Sunday, September 22

The rise of no-contract smartphones

| By Michelle V. Rafter, MSN Money

With Apple’s new iPhone 5S and 5C devices, the company joins others cutting the cord between mobile phones and contracts.

Buried in Apple's announcement of not one but two new iPhones last week was news that anyone can buy one of the devices without having to sign up for a two-year contract.

The news makes Apple the latest company loosening the connection between phones and contracts to make their products and services more appealing to customers.

That's not to say the new iPhones are a bargain. Buy the top-of-the-line iPhone 5S with a two-year contract, and you'll pay $199 for a basic 16-gigabyte model. Without a contract, the same phone is $649.

Prices for the less tricked-out iPhone 5C, built with a candy-colored plastic case instead of glass and aluminum, start at $99 with a contract. Without a contract, you pay $549.

Apple's move is being taken as a sign of its renewed push to sell products in places like Japan and China, where buying a phone without a contract is more common than in the United States. When Apple starts shipping new iPhone 5 models to U.S. customers on Sept. 20, shoppers in China and elsewhere for the first time will be able to pick one up the same day, instead of waiting weeks or months.

Before the new iPhones were introduced, analysts and Apple watchers had expected the company to debut a cheaper phone specifically for consumers seeking a noncontract device, so the relatively high price of the iPhone 5C surprised some. "We view the lack of a true 'low-end iPhone' as disappointing," Merrill Lynch analyst Scott Craig wrote after the announcement. "We believe the 5C is unlikely to be competitive in the lower-end smartphone market, where phones tend to be under $300 (prepaid phone with no contract)."

One of the chief reasons for getting a no-contract phone is flexibility. Without a 24-month agreement tying you down, it's easier to switch carriers if you're not happy with your service, data plan or other terms.

Not having a contract also makes it simpler to upgrade when the next generation of Apple, Samsung or Nokia phones appear, which typically happens more frequently than the average 24-month cellphone contract.

No-contract phones may be more popular outside the United States, but the past year has seen major U.S. carriers such as Verizon, AT&T and T-Mobile ease up on contract policies and restrictions.

The Verizon Edge plan, introduced in August, lets customers pay for a new phone in 24 monthly installments instead of in a lump sum up front. Customers on the plan can upgrade to a new phone after six months if they've paid off at least 50% of the cost of their existing device. Customers need to have an existing Verizon contract to qualify for the new plan, which covers smartphones and basic cellphones but not tablets; once they do, though, there's no long-term service agreement.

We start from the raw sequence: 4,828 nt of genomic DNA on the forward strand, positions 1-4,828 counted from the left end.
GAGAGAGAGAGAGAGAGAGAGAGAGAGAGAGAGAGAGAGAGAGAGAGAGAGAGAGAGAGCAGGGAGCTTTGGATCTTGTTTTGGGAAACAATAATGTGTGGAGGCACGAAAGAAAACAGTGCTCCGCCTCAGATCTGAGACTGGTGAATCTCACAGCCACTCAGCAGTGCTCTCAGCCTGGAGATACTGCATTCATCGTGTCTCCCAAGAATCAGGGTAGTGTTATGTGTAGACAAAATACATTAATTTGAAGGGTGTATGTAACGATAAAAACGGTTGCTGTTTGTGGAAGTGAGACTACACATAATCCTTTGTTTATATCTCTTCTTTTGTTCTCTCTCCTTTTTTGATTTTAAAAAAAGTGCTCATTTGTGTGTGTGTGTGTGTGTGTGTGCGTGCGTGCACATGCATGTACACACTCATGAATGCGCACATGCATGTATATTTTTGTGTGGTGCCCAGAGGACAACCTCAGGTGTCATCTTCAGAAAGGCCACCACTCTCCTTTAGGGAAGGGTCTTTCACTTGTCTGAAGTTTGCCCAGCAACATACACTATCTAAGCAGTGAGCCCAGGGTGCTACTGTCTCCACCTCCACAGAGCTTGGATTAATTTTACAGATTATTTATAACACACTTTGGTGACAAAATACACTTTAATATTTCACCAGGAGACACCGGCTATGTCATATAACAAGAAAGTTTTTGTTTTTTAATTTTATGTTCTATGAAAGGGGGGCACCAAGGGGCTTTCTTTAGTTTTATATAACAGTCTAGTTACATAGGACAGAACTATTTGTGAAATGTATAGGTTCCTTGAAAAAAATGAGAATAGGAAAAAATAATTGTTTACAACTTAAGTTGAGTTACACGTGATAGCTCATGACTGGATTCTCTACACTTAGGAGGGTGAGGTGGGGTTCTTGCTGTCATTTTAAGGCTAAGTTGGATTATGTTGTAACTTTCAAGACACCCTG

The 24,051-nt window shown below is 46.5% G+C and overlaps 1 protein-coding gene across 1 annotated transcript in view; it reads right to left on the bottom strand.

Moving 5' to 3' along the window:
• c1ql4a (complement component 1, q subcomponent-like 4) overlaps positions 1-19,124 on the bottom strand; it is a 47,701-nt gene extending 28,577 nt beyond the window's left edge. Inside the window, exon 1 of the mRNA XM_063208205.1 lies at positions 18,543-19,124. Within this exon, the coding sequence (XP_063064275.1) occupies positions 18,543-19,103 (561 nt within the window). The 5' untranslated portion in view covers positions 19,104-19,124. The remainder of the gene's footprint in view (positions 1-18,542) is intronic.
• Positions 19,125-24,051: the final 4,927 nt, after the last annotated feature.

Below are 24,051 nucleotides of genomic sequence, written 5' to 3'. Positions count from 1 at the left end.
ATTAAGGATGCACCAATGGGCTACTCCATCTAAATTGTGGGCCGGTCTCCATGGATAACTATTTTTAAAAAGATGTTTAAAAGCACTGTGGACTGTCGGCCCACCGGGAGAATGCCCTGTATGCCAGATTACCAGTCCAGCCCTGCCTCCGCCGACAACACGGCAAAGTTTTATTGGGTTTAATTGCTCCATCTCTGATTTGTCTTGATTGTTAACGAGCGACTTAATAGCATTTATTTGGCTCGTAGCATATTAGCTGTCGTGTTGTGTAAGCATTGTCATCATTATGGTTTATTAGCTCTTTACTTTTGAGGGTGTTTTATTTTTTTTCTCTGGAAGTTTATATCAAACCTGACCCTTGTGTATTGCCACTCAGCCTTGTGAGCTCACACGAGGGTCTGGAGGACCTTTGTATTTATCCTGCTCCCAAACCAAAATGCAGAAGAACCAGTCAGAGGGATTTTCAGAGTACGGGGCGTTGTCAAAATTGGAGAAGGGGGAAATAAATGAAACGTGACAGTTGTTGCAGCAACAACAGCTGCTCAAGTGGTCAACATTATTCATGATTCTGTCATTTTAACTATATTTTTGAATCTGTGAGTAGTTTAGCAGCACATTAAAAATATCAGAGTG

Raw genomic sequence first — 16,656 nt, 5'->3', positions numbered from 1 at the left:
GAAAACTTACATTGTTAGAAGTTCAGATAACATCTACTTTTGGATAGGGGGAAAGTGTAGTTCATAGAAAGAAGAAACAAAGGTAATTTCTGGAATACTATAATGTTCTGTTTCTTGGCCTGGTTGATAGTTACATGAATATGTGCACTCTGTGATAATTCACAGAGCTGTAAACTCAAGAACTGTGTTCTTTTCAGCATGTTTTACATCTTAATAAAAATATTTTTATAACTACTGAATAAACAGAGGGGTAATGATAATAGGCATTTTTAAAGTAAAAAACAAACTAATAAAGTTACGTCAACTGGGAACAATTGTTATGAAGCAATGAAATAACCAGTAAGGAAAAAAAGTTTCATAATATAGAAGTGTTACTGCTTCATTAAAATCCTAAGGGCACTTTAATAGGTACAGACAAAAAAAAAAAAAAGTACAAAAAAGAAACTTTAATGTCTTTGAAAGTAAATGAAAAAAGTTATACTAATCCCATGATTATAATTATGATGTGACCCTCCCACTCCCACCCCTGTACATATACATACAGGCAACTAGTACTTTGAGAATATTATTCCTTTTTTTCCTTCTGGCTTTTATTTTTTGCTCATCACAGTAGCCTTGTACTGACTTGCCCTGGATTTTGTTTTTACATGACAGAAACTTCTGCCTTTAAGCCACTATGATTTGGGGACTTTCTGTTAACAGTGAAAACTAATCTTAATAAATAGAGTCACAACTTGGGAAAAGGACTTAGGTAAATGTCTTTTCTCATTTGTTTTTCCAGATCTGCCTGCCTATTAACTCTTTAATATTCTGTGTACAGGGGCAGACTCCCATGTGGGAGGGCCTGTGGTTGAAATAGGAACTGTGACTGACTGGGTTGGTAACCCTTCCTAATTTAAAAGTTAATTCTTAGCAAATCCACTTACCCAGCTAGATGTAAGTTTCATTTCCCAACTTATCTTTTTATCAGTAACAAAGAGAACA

AT&T unveiled the similar AT&T Next plan in July. With it, customers pay for a new phone or tablet in 12 monthly installments, and once the device is paid for, they can keep it or trade it in for a newer model. AT&T Next, like no-contract plans from other carriers, doesn't include the upgrade and activation fees typically included in long-term contracts.

T-Mobile was the first company to unbundle phones from services, announcing in December 2012 that customers would have to pay $300 to $800, or more, for a phone up front or in installments added to their monthly bill, part of a move to position itself as the "un-carrier."

Since then the company has picked up 1.1 million new customers, according to InformationWeek. Customers are moving to T-Mobile because the company is "fixing the things that drive them mad, like contracts and upgrades, and freeing them from the two-year sentences imposed on them by our competitors," T-Mobile CEO John Legere said in August when the company announced its quarterly earnings.

Other major tech players reportedly are considering the no-contract phone market. Reports surfaced recently that Amazon could be developing a smartphone patterned after the Kindle that would be sold without requiring buyers to sign up for a lengthy service contract. According to a Digital Trends report, Amazon phone users would buy music, books and other media through Amazon, much the way Apple users buy from iTunes and Android phone users get downloads through Google Play.

Amazon responded by saying it will not launch such a phone this year, and that if and when it does, such a device won't be free. However, the company reportedly is also testing a wireless network, fueling rumors that a phone is on the horizon.

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